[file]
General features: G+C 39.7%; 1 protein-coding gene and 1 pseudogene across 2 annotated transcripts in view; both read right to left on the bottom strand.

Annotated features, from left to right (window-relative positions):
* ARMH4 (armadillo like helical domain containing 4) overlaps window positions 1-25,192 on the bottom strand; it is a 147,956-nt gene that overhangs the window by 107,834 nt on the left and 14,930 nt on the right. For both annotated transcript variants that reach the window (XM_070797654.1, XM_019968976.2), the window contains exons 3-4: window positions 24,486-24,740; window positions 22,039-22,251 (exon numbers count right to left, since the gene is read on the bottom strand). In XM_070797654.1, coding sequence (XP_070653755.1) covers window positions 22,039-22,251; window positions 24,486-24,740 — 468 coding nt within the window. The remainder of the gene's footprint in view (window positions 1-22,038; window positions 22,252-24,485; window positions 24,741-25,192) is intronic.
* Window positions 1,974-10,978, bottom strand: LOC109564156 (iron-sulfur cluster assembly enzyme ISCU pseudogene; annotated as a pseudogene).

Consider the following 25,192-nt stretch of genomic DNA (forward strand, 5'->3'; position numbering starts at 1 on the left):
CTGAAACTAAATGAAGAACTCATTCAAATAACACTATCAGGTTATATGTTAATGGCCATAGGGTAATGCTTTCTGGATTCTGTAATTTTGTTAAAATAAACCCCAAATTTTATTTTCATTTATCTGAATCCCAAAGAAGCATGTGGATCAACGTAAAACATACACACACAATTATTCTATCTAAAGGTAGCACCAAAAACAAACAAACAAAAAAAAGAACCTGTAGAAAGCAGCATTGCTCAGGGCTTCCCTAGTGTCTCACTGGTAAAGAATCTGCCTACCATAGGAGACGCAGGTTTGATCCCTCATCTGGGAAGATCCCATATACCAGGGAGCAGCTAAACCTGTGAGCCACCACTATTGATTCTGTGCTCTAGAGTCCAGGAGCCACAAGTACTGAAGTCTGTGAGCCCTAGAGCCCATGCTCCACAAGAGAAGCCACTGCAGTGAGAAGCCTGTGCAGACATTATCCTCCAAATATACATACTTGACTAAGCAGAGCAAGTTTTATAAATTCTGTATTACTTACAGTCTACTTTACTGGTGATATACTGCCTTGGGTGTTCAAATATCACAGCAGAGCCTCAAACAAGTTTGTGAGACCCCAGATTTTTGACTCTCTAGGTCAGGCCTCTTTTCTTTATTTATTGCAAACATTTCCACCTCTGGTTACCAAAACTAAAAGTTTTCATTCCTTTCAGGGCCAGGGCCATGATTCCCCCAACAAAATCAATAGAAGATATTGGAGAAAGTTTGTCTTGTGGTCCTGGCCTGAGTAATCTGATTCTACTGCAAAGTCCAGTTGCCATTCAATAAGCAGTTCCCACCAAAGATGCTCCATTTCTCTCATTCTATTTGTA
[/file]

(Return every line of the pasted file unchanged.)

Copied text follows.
General features: G+C 39.7%; 1 protein-coding gene and 1 pseudogene across 2 annotated transcripts in view; both read right to left on the bottom strand.

Annotated features, from left to right (window-relative positions):
* ARMH4 (armadillo like helical domain containing 4) overlaps window positions 1-25,192 on the bottom strand; it is a 147,956-nt gene that overhangs the window by 107,834 nt on the left and 14,930 nt on the right. For both annotated transcript variants that reach the window (XM_070797654.1, XM_019968976.2), the window contains exons 3-4: window positions 24,486-24,740; window positions 22,039-22,251 (exon numbers count right to left, since the gene is read on the bottom strand). In XM_070797654.1, coding sequence (XP_070653755.1) covers window positions 22,039-22,251; window positions 24,486-24,740 — 468 coding nt within the window. The remainder of the gene's footprint in view (window positions 1-22,038; window positions 22,252-24,485; window positions 24,741-25,192) is intronic.
* Window positions 1,974-10,978, bottom strand: LOC109564156 (iron-sulfur cluster assembly enzyme ISCU pseudogene; annotated as a pseudogene).

Consider the following 25,192-nt stretch of genomic DNA (forward strand, 5'->3'; position numbering starts at 1 on the left):
CTGAAACTAAATGAAGAACTCATTCAAATAACACTATCAGGTTATATGTTAATGGCCATAGGGTAATGCTTTCTGGATTCTGTAATTTTGTTAAAATAAACCCCAAATTTTATTTTCATTTATCTGAATCCCAAAGAAGCATGTGGATCAACGTAAAACATACACACACAATTATTCTATCTAAAGGTAGCACCAAAAACAAACAAACAAAAAAAAGAACCTGTAGAAAGCAGCATTGCTCAGGGCTTCCCTAGTGTCTCACTGGTAAAGAATCTGCCTACCATAGGAGACGCAGGTTTGATCCCTCATCTGGGAAGATCCCATATACCAGGGAGCAGCTAAACCTGTGAGCCACCACTATTGATTCTGTGCTCTAGAGTCCAGGAGCCACAAGTACTGAAGTCTGTGAGCCCTAGAGCCCATGCTCCACAAGAGAAGCCACTGCAGTGAGAAGCCTGTGCAGACATTATCCTCCAAATATACATACTTGACTAAGCAGAGCAAGTTTTATAAATTCTGTATTACTTACAGTCTACTTTACTGGTGATATACTGCCTTGGGTGTTCAAATATCACAGCAGAGCCTCAAACAAGTTTGTGAGACCCCAGATTTTTGACTCTCTAGGTCAGGCCTCTTTTCTTTATTTATTGCAAACATTTCCACCTCTGGTTACCAAAACTAAAAGTTTTCATTCCTTTCAGGGCCAGGGCCATGATTCCCCCAACAAAATCAATAGAAGATATTGGAGAAAGTTTGTCTTGTGGTCCTGGCCTGAGTAATCTGATTCTACTGCAAAGTCCAGTTGCCATTCAATAAGCAGTTCCCACCAAAGATGCTCCATTTCTCTCATTCTATTTGTA